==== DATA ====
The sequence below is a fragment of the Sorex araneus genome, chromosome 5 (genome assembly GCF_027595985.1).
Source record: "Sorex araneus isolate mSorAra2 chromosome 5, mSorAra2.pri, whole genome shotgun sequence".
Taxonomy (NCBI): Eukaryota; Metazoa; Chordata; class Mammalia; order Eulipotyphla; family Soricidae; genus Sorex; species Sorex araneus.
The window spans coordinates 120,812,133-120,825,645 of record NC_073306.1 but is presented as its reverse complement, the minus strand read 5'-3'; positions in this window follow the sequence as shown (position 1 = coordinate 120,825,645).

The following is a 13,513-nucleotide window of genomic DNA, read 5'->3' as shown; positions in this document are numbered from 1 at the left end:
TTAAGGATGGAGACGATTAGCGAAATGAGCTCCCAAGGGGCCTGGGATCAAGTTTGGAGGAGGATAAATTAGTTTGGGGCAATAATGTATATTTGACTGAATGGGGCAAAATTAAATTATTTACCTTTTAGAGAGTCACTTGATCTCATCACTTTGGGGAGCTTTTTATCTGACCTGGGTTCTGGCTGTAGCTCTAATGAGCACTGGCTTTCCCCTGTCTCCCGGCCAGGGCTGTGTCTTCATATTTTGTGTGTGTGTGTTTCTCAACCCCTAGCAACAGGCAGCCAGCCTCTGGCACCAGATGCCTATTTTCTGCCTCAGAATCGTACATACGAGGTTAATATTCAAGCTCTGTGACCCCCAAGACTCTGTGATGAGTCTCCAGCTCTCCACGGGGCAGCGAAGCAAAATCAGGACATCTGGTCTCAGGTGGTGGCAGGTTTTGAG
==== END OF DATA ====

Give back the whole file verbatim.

The sequence below is a fragment of the Sorex araneus genome, chromosome 5 (genome assembly GCF_027595985.1).
Source record: "Sorex araneus isolate mSorAra2 chromosome 5, mSorAra2.pri, whole genome shotgun sequence".
Taxonomy (NCBI): Eukaryota; Metazoa; Chordata; class Mammalia; order Eulipotyphla; family Soricidae; genus Sorex; species Sorex araneus.
The window spans coordinates 120,812,133-120,825,645 of record NC_073306.1 but is presented as its reverse complement, the minus strand read 5'-3'; positions in this window follow the sequence as shown (position 1 = coordinate 120,825,645).

The following is a 13,513-nucleotide window of genomic DNA, read 5'->3' as shown; positions in this document are numbered from 1 at the left end:
TTAAGGATGGAGACGATTAGCGAAATGAGCTCCCAAGGGGCCTGGGATCAAGTTTGGAGGAGGATAAATTAGTTTGGGGCAATAATGTATATTTGACTGAATGGGGCAAAATTAAATTATTTACCTTTTAGAGAGTCACTTGATCTCATCACTTTGGGGAGCTTTTTATCTGACCTGGGTTCTGGCTGTAGCTCTAATGAGCACTGGCTTTCCCCTGTCTCCCGGCCAGGGCTGTGTCTTCATATTTTGTGTGTGTGTGTTTCTCAACCCCTAGCAACAGGCAGCCAGCCTCTGGCACCAGATGCCTATTTTCTGCCTCAGAATCGTACATACGAGGTTAATATTCAAGCTCTGTGACCCCCAAGACTCTGTGATGAGTCTCCAGCTCTCCACGGGGCAGCGAAGCAAAATCAGGACATCTGGTCTCAGGTGGTGGCAGGTTTTGAG